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'13 Hours' Finds Fodder For Action, But Not Thought, In Recent History

John Krasinski plays Jack Silva in a scene from 13 Hours: The Secret Soldiers of Benghazi. Christian Black/Courtesy of Paramount Pictures hide caption

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Christian Black/Courtesy of Paramount Pictures

John Krasinski plays Jack Silva in a scene from 13 Hours: The Secret Soldiers of Benghazi.

Christian Black/Courtesy of Paramount Pictures

"Country's got to figure this [expletive] out, Amahl," growls a CIA security contractor to his Libyan translator on his way out of town in 13 Hours: The Secret Soldiers of Benghazi, Michael Bay's account of the 2012 attack on the U.S. diplomatic compound. That's about the level of sophistication the film brings to the controversial incident, which cost the lives of four Americans and remains a touchstone for critics of the Obama administration. Insofar as a film about Benghazi can be apolitical, 13 Hours studiously avoids engaging in the contentious debate surrounding the attack, to the point where "Country's got to figure this [expletive] out" sounds as much like Bay's conclusion as the contractor's.

Of course, 13 Hours can't be apolitical: Those who feel diplomacy was a folly in post-Gadhafi Libya and consider the government's actions faulty and negligent will find their opinions validated by the film, if not exactly deepened by it. But Bay's real interest here, as in his other historical action picture, Pearl Harbor, is the grunt's-eye-view of war, which isn't as subject to partisanship. The "secret soldiers" of the title are the unsung heroes he's eager to champion, men who beat back a coordinated and relentless assault on two U.S. outposts and kept more Americans from losing their lives. This is his Black Hawk Down, a real-life shoot-'em-up about elite military operatives stranded in hostile territory, shredding wave after wave of faceless gunmen.

It's the faintest of praise to call 13 Hours one of Bay's best works, given a résumé dominated by Transformers movies, but his narrow perspective and fidelity to the timeline keeps most of his juvenile fetishes in check. (Suffice to say, Benghazi is woefully short on sports cars and derrières.) Working from Mitchell Zuckoff's book, the film stays close to the six interchangeable bearded warriors who, in this telling, spring into action when militants expose the woeful security around the U.S. diplomatic mission and a nearby CIA outpost.

Chief among those warriors is Jack (John Krasinski), a seasoned operator who's barely out of the airport before facing down his first ambush. Jack and his macho comrades in the Global Response Staff—each with handles like "Rone" (James Badge Dale), "Bub" (Toby Stephens), "Tanto" (Pablo Schreiber), "Tig" (Dominic Fumusa), and "Oz" (Max Martini)—share their concerns about the vulnerability of both compounds, but they fall on deaf ears. The powder keg is set off when a highly publicized visit from Ambassador Chris Stevens (Matt Letscher) coincides with street protests at U.S. embassies elsewhere in the Middle East over the anti-Islamic film "Innocence of Muslims" and the anniversary of Sept. 11, leading to an all-night assault on the Benghazi diplomatic mission and a not-so-covert CIA hub.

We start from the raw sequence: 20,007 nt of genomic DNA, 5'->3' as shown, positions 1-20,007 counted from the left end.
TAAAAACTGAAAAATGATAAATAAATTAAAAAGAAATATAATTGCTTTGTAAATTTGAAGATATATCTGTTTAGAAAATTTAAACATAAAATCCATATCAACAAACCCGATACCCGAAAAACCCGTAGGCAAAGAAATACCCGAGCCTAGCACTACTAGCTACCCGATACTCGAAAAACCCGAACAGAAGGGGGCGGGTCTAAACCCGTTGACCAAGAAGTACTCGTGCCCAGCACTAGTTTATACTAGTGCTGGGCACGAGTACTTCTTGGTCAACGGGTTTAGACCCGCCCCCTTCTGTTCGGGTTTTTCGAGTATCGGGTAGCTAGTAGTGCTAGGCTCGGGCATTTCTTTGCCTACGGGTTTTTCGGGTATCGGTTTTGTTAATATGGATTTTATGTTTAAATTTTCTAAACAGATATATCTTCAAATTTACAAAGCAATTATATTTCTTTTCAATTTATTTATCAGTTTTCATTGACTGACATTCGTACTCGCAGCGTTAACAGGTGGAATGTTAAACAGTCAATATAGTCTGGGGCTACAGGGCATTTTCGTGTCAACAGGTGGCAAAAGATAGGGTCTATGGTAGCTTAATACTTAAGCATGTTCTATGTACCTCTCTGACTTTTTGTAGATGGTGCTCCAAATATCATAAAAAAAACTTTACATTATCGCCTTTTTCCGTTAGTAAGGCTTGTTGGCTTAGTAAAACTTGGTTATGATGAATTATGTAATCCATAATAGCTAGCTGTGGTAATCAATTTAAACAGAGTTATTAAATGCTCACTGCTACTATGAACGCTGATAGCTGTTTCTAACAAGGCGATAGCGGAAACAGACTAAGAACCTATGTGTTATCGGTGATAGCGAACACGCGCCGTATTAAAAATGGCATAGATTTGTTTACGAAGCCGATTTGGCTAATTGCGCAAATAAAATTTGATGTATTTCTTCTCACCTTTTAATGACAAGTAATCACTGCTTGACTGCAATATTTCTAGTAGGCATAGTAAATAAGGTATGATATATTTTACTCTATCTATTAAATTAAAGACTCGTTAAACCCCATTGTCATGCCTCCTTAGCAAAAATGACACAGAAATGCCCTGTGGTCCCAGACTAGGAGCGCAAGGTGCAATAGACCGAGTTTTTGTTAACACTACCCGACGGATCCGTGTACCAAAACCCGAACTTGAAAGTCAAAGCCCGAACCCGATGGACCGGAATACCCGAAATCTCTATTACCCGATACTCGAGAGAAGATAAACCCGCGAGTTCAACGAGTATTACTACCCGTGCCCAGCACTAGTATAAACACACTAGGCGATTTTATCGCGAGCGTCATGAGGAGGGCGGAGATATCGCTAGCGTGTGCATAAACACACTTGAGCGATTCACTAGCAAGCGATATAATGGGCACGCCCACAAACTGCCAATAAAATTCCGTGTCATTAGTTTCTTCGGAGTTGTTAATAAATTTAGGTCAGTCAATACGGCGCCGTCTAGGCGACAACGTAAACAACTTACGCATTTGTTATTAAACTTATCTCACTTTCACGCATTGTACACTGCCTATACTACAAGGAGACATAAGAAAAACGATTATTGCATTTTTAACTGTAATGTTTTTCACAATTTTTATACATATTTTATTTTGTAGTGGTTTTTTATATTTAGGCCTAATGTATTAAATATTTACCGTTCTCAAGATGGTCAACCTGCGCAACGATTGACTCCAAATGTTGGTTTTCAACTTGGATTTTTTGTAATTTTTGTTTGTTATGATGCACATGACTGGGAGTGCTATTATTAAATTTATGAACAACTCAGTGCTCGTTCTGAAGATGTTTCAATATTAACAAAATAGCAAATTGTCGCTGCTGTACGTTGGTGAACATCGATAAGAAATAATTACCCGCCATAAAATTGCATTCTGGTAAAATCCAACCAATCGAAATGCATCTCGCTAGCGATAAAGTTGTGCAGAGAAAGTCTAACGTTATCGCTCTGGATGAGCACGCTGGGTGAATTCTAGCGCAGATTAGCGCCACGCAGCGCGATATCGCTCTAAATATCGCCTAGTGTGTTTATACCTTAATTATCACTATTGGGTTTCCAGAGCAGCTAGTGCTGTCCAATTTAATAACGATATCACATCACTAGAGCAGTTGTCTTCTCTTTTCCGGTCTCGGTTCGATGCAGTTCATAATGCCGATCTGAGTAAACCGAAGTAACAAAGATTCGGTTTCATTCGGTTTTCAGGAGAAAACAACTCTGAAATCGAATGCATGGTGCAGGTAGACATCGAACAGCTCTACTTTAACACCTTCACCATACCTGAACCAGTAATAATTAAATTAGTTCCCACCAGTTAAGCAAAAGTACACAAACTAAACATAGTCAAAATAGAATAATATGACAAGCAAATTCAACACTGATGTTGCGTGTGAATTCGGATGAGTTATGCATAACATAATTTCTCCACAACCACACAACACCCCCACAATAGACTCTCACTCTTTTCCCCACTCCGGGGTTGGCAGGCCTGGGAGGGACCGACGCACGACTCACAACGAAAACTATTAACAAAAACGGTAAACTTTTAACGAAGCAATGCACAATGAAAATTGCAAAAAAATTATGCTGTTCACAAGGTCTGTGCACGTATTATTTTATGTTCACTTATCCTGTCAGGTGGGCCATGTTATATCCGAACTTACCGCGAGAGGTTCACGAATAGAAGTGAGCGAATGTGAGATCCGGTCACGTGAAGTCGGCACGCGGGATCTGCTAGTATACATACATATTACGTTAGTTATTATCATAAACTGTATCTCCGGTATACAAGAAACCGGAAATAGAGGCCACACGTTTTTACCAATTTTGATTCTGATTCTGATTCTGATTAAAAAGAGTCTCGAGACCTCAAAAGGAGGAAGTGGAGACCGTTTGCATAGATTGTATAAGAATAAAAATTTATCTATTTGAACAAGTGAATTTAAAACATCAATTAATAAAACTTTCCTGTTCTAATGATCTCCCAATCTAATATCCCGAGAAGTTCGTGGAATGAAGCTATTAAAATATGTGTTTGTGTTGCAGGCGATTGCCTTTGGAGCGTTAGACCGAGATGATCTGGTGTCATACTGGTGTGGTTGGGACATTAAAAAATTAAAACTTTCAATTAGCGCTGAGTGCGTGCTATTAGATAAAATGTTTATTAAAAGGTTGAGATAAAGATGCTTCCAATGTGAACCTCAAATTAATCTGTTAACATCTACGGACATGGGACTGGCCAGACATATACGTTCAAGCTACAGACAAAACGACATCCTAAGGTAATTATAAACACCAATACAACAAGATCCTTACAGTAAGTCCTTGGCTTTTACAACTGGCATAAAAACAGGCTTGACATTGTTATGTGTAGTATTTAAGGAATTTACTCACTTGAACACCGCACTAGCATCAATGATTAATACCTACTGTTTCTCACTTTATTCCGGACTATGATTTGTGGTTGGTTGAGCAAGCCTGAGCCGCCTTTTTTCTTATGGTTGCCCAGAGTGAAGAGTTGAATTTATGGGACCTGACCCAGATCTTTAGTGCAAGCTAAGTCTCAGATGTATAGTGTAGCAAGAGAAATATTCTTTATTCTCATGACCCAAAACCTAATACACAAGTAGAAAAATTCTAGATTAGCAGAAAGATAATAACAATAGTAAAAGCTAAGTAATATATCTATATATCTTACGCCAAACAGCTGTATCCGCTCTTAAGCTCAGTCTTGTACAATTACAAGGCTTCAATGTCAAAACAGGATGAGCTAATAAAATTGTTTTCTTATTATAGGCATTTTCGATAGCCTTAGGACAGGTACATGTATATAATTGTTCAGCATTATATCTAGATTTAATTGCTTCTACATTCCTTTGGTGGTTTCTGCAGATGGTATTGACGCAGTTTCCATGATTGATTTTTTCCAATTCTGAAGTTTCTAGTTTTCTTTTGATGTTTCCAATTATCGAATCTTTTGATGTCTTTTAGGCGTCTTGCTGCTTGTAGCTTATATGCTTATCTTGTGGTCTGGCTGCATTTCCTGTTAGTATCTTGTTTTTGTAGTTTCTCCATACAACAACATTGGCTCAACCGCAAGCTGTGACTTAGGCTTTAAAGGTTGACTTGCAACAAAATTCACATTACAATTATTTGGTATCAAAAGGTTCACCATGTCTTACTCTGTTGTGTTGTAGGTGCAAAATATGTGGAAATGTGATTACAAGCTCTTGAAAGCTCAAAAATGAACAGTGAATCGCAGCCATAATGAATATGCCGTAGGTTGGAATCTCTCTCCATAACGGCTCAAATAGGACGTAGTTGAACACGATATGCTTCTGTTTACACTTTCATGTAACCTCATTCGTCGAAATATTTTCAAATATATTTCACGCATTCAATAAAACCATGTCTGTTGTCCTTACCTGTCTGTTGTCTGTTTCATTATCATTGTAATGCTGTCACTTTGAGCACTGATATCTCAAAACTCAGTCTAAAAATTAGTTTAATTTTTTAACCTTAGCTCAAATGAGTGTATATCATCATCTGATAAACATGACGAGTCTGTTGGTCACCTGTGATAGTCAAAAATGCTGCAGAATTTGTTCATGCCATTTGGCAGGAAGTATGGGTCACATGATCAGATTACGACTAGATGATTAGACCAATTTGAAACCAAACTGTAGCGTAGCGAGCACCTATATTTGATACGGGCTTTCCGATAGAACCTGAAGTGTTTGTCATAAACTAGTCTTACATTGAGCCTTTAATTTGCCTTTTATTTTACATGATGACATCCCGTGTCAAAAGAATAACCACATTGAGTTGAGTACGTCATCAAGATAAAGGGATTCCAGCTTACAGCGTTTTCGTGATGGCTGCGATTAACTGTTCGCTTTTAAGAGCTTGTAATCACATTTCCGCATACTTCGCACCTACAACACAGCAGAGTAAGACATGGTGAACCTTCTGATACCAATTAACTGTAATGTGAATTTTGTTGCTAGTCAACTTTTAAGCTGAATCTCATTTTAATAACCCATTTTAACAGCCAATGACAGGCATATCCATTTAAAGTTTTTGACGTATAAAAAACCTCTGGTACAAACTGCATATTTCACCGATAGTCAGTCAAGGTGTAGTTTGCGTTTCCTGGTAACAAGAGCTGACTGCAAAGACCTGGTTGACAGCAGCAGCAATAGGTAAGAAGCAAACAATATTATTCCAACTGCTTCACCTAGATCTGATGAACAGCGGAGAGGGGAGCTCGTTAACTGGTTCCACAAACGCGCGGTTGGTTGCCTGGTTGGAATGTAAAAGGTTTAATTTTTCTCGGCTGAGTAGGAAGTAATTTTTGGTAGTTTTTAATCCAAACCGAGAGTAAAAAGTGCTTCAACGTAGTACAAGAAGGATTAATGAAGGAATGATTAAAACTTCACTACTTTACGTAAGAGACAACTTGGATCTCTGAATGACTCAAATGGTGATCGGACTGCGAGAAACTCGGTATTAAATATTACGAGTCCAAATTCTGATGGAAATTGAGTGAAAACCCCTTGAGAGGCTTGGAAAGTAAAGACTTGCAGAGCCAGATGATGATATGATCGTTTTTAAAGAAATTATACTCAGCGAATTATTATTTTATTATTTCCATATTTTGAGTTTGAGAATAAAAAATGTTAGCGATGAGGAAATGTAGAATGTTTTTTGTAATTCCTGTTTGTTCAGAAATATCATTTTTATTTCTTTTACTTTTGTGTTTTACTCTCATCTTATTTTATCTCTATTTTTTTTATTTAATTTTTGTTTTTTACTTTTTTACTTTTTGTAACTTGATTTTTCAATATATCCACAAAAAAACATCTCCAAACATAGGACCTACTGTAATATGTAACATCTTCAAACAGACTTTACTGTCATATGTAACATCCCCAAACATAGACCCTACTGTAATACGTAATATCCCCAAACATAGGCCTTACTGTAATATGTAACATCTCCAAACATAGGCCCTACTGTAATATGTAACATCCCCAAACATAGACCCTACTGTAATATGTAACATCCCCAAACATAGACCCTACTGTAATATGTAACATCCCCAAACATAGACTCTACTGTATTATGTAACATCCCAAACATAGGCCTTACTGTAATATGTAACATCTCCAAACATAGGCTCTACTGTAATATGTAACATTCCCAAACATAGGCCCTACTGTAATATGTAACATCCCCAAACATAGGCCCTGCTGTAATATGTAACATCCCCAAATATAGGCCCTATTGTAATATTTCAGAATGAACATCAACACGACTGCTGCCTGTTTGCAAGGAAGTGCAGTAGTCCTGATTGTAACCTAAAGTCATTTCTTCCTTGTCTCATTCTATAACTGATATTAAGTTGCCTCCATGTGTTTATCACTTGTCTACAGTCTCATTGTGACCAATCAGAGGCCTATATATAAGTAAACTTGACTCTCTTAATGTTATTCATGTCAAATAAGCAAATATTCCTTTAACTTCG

Over a numbing 144 minutes, Bay toggles between two equally unappealing modes: The high-tech spectacle of heavily armed GRS soldiers re-staging The Alamo, mowing down dozens of Zombieland militants from the roof, and the downtime where the men Skype their families and exchange dopey banalities like, "Payback's a bitch and her stripper name's Karma." The lizard-brain simplicity of both makes it a minor blessing that Bay doesn't venture too far into political commentary, aside from tarring a CIA Chief (David Costabile) as a condescending, Ivy League egghead who's slow to acknowledge the reality of the situation. Diplomacy and restraint, in Bay's eyes, fall under the banner of dangerously naive.

The film's second half gets into a better groove than the first, mainly because the breathless action is confined to a fixed position, rather than the open terrain of the Transformers movies, which all collapse into visual incoherence. Bay settles on the uncomplicated, rah-rah patriotism of Pearl Harbor, all while making obligatory gestures against Islamophobia: a local translator who joins the fight, a shot of mourners rushing to the bodies the morning after, signs and protests condemning the attack and mourning Ambassador Stevens, et al. Those gestures are mere pebbles in the pond, however, when set against a backdrop of mass suspicion and hostility, including a shot of Muslims praying next to their AK-47s and a GRS operative smugly describing the whole affair as "just another Tuesday night in Benghazi."

For Bay, the murky context of history isn't worth thinking about—yesterday's tragedies are today's passable action fodder.